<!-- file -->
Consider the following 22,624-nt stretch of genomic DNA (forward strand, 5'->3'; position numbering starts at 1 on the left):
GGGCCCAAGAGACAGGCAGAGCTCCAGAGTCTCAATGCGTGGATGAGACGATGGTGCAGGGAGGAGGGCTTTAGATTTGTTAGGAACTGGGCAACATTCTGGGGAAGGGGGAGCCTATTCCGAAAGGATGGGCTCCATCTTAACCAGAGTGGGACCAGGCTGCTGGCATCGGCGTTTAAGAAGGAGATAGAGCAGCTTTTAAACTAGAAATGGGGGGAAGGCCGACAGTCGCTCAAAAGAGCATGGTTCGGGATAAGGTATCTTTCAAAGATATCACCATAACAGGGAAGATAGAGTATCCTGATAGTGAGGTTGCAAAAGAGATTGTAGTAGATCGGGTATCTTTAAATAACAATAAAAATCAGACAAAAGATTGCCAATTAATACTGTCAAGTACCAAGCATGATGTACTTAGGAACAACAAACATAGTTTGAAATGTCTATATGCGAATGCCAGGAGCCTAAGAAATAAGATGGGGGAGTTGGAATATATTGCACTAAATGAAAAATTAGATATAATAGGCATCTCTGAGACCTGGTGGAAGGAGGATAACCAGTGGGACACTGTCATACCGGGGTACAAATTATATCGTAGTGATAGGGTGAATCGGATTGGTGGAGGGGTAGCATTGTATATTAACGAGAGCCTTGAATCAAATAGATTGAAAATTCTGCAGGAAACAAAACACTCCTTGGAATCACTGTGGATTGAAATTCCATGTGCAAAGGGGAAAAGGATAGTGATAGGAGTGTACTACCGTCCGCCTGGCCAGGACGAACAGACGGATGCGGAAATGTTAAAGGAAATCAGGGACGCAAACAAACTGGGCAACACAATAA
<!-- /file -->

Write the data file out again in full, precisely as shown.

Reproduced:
Consider the following 22,624-nt stretch of genomic DNA (forward strand, 5'->3'; position numbering starts at 1 on the left):
GGGCCCAAGAGACAGGCAGAGCTCCAGAGTCTCAATGCGTGGATGAGACGATGGTGCAGGGAGGAGGGCTTTAGATTTGTTAGGAACTGGGCAACATTCTGGGGAAGGGGGAGCCTATTCCGAAAGGATGGGCTCCATCTTAACCAGAGTGGGACCAGGCTGCTGGCATCGGCGTTTAAGAAGGAGATAGAGCAGCTTTTAAACTAGAAATGGGGGGAAGGCCGACAGTCGCTCAAAAGAGCATGGTTCGGGATAAGGTATCTTTCAAAGATATCACCATAACAGGGAAGATAGAGTATCCTGATAGTGAGGTTGCAAAAGAGATTGTAGTAGATCGGGTATCTTTAAATAACAATAAAAATCAGACAAAAGATTGCCAATTAATACTGTCAAGTACCAAGCATGATGTACTTAGGAACAACAAACATAGTTTGAAATGTCTATATGCGAATGCCAGGAGCCTAAGAAATAAGATGGGGGAGTTGGAATATATTGCACTAAATGAAAAATTAGATATAATAGGCATCTCTGAGACCTGGTGGAAGGAGGATAACCAGTGGGACACTGTCATACCGGGGTACAAATTATATCGTAGTGATAGGGTGAATCGGATTGGTGGAGGGGTAGCATTGTATATTAACGAGAGCCTTGAATCAAATAGATTGAAAATTCTGCAGGAAACAAAACACTCCTTGGAATCACTGTGGATTGAAATTCCATGTGCAAAGGGGAAAAGGATAGTGATAGGAGTGTACTACCGTCCGCCTGGCCAGGACGAACAGACGGATGCGGAAATGTTAAAGGAAATCAGGGACGCAAACAAACTGGGCAACACAATAA